The Walls Around Us
Summary:The Walls Around Us is a ghostly story of suspense told in two voices. On the outside, there’s Violet, an eighteen-year-old dancer days away from the life of her dreams when something threatens to expose the shocking truth of her achievement. On the inside, within the walls of a girls’ juvenile detention center, there’s Amber, locked up for so long she can’t imagine freedom. Tying these two worlds together is Orianna, who holds the key to unlocking all the girls’ darkest mysteries.
We hear Amber’s story and Violet’s, and through them Orianna’s, first from one angle, then from another, until gradually we begin to get the whole picture—which is not necessarily the one that either Amber or Violet wants us to see.
I am quite unsure about how I feel about Nova Ren Suma’s The Walls Around Us. On one hand, the writing is exquisite and lyrical, but on the other hand I felt there was very little plotwork actually being done throughout the novel.
This is a story about two very different girls. There’s Violet, who is on the way to achieving her dream of becoming a professional dancer when her deepest secret threatens to be revealed; and there’s Amber, who has been locked up in a juvenile detention facility. These two girls never meet, yet their lives are linked by a single girl named Orianna, who helps them finally see what both girls are unwilling to see: the truth.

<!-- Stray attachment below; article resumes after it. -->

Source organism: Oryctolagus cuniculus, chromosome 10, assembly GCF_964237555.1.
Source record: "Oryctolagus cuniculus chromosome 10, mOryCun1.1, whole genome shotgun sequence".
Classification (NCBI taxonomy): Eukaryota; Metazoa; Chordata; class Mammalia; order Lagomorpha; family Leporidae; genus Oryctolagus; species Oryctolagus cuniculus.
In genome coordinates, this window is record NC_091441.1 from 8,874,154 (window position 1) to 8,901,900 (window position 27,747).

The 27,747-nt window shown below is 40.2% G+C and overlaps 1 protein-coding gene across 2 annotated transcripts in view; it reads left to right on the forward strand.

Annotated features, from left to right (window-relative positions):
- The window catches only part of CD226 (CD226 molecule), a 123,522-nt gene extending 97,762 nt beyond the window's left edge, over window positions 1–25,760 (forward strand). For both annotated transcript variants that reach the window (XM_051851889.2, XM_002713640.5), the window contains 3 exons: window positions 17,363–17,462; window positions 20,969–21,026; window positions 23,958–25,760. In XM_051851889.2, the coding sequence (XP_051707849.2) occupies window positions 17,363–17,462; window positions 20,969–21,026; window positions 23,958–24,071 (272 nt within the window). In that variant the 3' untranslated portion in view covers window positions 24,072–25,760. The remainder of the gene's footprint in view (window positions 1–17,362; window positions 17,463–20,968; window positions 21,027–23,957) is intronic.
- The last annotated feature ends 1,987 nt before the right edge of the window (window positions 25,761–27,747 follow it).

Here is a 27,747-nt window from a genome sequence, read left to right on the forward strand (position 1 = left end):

I think the plot is what lacked for me here: there isn’t actually much plotwork being done. It’s an intriguing and certainly twisted story about how two girl’s lives intertwine equipped with beautiful writing, but, other than that, there really isn’t much else to it.
It was the most private thing we had left—held even closer than our bodies, because our bodies were searched. But no one could shake out the truth from inside us. They couldn’t search us for that. Our guilt and our innocence were only our own.
Above everything else, however, this is a story about guilt and innocence, and what happens when the two are mistaken for each other. The narrator herself says at one point that no one person is completely innocent nor completely guilty, something that really starts to sink in as the story progresses.
The characters here are wonderfully written. You have no idea which characters – if any – are innocent and which are guilty. This provides a unique psychological aspect quite similar to the one provided in murder mysteries with portions written from the perspective of the culprit, a technique that never fails to keep me on the edge of my seat.
Although it may be a bit slow to start, once the pieces of the puzzle come together at the end of the story and you are finally able to see the connection between the three girls, you’ll realize what a talented writer Suma truly is, and you’ll be left unable to get this story out of your head.